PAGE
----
Rights as a casual worker
Casual workers help companies meet certain business goals as needed.
Some work with agencies that send workers whenever companies need additional hands.
But many are independent contractors---not connected to any agency---who work temporarily for the completion of a particular project. Although casual workers do not enjoy the benefits of being a regular employee, they are still entitled to certain rights.
A casual worker is someone who does not belong to the permanent workforce.
Casual workers work, as the name suggests, on a "casual" or temporary basis. This means that they may work only when there is a job available, thus without a continuing contract.
Casual workers or independent contractors have control over a certain project. While the company that employs the casual worker has the right to specify desired standards on a project, the casual worker has the right to determine how to achieve those desired standards. The rights of a casual employee depend on the state or country where she resides. In the U.S., a non-employment relationship is established through an oral or written document between the company and the casual worker.
An employer is not required to offer full-time work to a casual worker; a casual worker in turn has the right refuse work whenever she wants to, which means that she has a high degree of control over her work. However, she does not receive the full range of legal protections that full-time employees enjoy.
Some employers think they are not responsible for the health and safety of a casual employee. Under the Occupational Safety and Health Act (OSHA) of 2004, however, it is the responsibility of an employer to provide a safe and healthy workplace, whether the people working there are regular employees or independent contractors.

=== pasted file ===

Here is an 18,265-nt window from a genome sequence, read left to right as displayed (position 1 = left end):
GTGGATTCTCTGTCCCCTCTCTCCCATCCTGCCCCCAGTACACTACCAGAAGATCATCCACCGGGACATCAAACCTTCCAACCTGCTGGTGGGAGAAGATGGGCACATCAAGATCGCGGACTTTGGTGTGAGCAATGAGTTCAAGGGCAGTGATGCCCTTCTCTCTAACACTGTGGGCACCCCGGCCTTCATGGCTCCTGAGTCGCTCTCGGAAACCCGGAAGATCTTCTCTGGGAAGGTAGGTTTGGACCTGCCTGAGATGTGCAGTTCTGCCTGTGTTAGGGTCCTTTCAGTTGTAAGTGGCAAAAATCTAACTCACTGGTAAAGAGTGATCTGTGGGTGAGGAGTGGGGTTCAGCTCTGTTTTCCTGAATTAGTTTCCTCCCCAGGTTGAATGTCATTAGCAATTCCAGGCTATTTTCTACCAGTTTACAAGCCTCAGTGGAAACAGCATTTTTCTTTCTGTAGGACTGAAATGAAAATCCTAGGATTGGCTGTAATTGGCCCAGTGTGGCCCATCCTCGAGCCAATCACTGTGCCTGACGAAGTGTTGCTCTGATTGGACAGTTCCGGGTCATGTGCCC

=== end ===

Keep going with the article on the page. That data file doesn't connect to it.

A company has the right to dismiss a casual employee without notice. In special cases---such as when an independent contractor worked under the guidance, supervision and control of the company---he has a right to a hearing and compensation for unfair dismissal. The court takes into account the kind and length of service that determines the amount of compensation the casual worker is entitled to if his dismissal is deemed unfair.
Employers, companies and businesses are prohibited from misrepresenting the nature of a person's employment.
Under Minnesota law, for example, once a worker is misclassified as an independent contractor rather than a regular employee, he is deprived of his legal rights and protection as a worker. If a company is found to violate this law, it can be penalised by the Internal Revenue Service and the Department of Labor.